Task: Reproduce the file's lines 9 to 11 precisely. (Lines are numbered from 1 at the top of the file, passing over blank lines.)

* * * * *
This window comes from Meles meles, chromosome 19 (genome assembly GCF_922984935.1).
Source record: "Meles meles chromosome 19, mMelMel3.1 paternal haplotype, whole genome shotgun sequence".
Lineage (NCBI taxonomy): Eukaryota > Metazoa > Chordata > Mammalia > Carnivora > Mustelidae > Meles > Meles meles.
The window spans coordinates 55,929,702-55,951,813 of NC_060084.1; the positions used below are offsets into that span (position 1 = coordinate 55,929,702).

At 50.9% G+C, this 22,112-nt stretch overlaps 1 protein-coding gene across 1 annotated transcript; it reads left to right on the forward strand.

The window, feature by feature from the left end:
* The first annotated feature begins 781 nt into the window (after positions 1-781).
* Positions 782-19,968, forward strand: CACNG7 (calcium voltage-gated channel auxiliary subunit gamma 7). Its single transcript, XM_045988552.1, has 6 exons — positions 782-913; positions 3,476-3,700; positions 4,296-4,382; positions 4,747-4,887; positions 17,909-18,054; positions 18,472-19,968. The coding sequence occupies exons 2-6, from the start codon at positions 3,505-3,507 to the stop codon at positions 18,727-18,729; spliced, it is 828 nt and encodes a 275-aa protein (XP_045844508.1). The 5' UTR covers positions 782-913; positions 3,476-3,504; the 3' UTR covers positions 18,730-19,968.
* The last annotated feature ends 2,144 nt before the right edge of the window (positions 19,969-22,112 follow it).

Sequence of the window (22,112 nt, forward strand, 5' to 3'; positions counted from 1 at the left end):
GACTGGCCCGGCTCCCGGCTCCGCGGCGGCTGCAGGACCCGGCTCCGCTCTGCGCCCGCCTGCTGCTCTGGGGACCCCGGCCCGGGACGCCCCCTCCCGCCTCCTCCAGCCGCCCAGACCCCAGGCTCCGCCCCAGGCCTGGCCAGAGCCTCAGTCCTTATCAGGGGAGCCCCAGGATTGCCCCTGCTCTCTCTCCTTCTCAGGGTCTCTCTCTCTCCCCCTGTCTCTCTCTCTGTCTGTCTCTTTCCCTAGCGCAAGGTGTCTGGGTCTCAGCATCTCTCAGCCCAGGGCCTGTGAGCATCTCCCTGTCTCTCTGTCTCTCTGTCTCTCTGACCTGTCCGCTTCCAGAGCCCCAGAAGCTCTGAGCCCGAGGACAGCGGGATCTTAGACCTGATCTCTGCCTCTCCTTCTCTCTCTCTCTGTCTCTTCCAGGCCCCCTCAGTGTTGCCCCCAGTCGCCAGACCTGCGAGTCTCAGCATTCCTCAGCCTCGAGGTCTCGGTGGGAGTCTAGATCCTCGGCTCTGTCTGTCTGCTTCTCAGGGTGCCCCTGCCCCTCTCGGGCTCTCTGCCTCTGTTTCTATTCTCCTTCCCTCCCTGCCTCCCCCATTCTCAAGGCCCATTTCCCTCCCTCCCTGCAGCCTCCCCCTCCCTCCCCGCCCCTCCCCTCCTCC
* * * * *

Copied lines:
* The last annotated feature ends 2,144 nt before the right edge of the window (positions 19,969-22,112 follow it).

Sequence of the window (22,112 nt, forward strand, 5' to 3'; positions counted from 1 at the left end):
GACTGGCCCGGCTCCCGGCTCCGCGGCGGCTGCAGGACCCGGCTCCGCTCTGCGCCCGCCTGCTGCTCTGGGGACCCCGGCCCGGGACGCCCCCTCCCGCCTCCTCCAGCCGCCCAGACCCCAGGCTCCGCCCCAGGCCTGGCCAGAGCCTCAGTCCTTATCAGGGGAGCCCCAGGATTGCCCCTGCTCTCTCTCCTTCTCAGGGTCTCTCTCTCTCCCCCTGTCTCTCTCTCTGTCTGTCTCTTTCCCTAGCGCAAGGTGTCTGGGTCTCAGCATCTCTCAGCCCAGGGCCTGTGAGCATCTCCCTGTCTCTCTGTCTCTCTGTCTCTCTGACCTGTCCGCTTCCAGAGCCCCAGAAGCTCTGAGCCCGAGGACAGCGGGATCTTAGACCTGATCTCTGCCTCTCCTTCTCTCTCTCTCTGTCTCTTCCAGGCCCCCTCAGTGTTGCCCCCAGTCGCCAGACCTGCGAGTCTCAGCATTCCTCAGCCTCGAGGTCTCGGTGGGAGTCTAGATCCTCGGCTCTGTCTGTCTGCTTCTCAGGGTGCCCCTGCCCCTCTCGGGCTCTCTGCCTCTGTTTCTATTCTCCTTCCCTCCCTGCCTCCCCCATTCTCAAGGCCCATTTCCCTCCCTCCCTGCAGCCTCCCCCTCCCTCCCCGCCCCTCCCCTCCTCC